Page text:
The cloud is not just reshaping how companies provision technology; it's changing customers' experience. A technology platform that is easily scalable for and accessible to the billions of connected devices customers use — PCs, smartphones, tablets, TVs, cars, jet engines, and more — has allowed cloud-services companies to completely reinvent experiences. No one was using black-car drivers' idle time to disrupt the taxi industry on a mass scale prior to Uber. Millions of customers, both consumers and business clients, have flocked to these cloud services, believing these are better experiences. The proof? The cloud computing elder Amazon is a perennial leader in Forrester's Customer Experience Index and has a market capitalization of more than $200 billion. So, the question you're probably asking is, "Does this mean that we need to build our customer interaction points in the cloud?"
Forrester does believe that businesses utilizing cloud services can improve their customer experience. Amazon Web Services (AWS), for example, provides key components that ensure the smooth running of popular services like Airbnb and Netflix. Ultimately, though, customer experience (CX) teams hoping to keep pace with these disruptive cloud-services companies actually need organizations that operate like these upstarts. In our recent report, "Customer Experience Organizations Must Change To Benefit From The Cloud," we lay out four attributes companies must have to disrupt their own experiences using the cloud:
- Strong digital psychology in the workforce. The cloud gives companies easy-to-access computing power and development components, allowing them to build unique experiences. But to really take advantage of this, CX leaders need employees who understand these digital tools and have the creativity to use them to drive real innovation around customers' experiences. For example, as Wal-Mart builds its eCommerce business, it has acquired companies like OneOps, a cloud infrastructure company, and Tasty Labs, a company that created online marketplaces.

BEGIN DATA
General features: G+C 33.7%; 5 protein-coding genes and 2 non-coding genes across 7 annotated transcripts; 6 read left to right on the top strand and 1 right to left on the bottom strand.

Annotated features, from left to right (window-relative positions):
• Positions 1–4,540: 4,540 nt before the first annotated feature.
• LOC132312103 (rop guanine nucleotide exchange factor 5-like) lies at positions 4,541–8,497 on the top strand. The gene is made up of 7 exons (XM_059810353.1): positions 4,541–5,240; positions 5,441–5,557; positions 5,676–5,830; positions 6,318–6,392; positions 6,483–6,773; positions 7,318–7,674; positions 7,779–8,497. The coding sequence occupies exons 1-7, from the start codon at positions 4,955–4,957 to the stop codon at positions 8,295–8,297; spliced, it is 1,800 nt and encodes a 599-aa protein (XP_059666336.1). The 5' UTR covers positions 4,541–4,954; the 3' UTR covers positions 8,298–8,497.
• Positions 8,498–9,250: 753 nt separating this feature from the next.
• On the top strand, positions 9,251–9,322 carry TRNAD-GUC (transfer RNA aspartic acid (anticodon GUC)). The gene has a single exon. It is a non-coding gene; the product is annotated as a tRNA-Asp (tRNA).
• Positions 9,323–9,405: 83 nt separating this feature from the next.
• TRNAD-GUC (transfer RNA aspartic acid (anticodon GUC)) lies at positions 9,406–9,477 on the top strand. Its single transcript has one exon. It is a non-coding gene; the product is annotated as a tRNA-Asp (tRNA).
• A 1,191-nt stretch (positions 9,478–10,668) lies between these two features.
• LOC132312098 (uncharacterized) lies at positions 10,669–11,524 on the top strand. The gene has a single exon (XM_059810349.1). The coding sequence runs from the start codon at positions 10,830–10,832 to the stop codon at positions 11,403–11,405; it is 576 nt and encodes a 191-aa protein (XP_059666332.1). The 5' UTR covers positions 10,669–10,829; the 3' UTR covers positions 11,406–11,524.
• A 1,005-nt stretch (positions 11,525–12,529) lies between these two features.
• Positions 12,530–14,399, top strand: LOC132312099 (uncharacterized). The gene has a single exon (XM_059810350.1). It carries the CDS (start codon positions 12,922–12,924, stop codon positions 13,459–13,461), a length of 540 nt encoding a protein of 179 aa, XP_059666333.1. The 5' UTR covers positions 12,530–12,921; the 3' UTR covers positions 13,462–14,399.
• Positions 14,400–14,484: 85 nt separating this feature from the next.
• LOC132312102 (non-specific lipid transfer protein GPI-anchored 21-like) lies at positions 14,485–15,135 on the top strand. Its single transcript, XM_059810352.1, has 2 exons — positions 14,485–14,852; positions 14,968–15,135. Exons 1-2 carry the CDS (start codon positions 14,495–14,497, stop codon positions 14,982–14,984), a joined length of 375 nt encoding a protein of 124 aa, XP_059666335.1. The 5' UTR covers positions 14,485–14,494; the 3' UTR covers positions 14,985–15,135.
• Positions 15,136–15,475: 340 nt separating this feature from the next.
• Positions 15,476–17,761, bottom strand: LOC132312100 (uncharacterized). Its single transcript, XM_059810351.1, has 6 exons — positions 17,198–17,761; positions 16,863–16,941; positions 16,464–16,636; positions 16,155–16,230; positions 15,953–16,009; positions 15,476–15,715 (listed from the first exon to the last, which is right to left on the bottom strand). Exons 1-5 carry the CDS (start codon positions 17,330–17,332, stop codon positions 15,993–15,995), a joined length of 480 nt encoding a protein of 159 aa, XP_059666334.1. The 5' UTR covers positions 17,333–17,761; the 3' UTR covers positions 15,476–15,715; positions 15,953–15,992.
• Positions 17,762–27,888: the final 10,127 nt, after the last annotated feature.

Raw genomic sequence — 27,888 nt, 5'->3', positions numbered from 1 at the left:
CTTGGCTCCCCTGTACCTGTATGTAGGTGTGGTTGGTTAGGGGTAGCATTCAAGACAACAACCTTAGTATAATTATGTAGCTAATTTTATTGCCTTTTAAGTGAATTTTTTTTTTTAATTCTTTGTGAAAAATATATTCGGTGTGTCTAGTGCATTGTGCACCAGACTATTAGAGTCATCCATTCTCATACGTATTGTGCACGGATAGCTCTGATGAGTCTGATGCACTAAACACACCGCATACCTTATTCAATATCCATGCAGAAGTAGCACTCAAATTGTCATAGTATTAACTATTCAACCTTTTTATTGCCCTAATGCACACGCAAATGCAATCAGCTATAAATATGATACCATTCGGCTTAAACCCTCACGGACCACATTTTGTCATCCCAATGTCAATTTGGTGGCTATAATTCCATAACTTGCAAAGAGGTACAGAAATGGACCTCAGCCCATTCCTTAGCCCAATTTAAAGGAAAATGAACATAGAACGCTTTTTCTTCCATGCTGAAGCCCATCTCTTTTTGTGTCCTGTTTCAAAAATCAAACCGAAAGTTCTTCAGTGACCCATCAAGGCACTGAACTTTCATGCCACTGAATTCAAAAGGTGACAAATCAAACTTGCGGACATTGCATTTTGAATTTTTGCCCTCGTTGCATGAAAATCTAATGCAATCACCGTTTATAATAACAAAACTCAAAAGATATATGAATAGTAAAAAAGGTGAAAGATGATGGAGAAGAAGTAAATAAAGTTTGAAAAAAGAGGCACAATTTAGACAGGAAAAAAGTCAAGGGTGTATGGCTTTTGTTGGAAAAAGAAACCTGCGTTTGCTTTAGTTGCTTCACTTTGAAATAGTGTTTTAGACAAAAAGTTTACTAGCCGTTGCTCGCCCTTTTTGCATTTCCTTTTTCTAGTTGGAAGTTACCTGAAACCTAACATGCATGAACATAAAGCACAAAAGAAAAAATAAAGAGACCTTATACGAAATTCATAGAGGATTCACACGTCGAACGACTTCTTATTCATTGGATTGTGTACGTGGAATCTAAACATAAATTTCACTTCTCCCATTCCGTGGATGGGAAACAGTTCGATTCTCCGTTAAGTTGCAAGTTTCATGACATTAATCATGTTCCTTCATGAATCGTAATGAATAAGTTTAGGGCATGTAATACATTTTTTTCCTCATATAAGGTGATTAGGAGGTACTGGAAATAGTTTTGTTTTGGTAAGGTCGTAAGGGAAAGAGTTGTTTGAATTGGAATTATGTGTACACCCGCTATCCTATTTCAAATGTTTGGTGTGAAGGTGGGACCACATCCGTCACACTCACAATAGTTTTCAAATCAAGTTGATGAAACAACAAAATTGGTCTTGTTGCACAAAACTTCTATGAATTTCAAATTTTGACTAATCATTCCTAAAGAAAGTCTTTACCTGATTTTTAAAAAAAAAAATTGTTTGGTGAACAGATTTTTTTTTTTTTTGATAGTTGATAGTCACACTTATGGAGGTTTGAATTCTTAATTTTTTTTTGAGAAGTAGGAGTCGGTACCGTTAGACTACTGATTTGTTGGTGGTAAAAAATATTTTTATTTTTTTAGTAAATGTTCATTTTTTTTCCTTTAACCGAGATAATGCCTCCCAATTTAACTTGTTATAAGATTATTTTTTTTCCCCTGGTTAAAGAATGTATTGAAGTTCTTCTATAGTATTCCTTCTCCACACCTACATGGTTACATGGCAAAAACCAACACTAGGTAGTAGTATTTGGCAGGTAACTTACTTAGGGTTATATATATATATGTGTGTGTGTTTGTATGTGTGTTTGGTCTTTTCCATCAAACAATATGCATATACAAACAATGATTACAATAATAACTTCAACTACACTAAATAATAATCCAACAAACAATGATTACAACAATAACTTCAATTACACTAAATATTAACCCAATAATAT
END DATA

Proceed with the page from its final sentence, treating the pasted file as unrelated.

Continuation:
- Employees equipped to take action. The workforce that can help build these new experiences needs the latitude to intelligently react to issues they see. Forrester has argued there are three capabilities employees need to take action: the ability to access and use information, the ability to interact with others as needed, and the ability to change context or location. For instance, General Electric Aviation plans to use Salesforce Chatter Communities as a space for its engineers to collaborate with airline maintenance staff.
- Tools to enable invention and experimentation. Free access to information and expertise should accompany policies that allow employees to continuously create and test features and products that address clients' emerging needs. CX leaders must ensure that this process is collaborative with partners and customers, as insights and good ideas can come from anywhere. And it also means making corporate assets, like data, available to partners to let them create new experiences: Google technology, including Maps and Places, is increasingly being incorporated in cars from manufacturers like Hyundai.
- Few impediments to rapid iteration. As employees, partners, and customers collaborate on new innovations, businesses must allow these groups to build and test solutions that succeed or fail rapidly. Google famously demonstrated this in 2010 when it terminated Google Wave, a service it touted as being able to revolutionize collaboration, after just 15 months in the market.
We believe these qualities will define successful companies in the post-PC digital era. But we believe the implications of this type of operating model — such as reduced need for conglomerates and less risk aversion among executives at publicly traded companies — will trip up business leaders and legislators for the foreseeable future. What are your thoughts? Is your business able to compete with these disruptive cloud companies? How is your company exhibiting these qualities?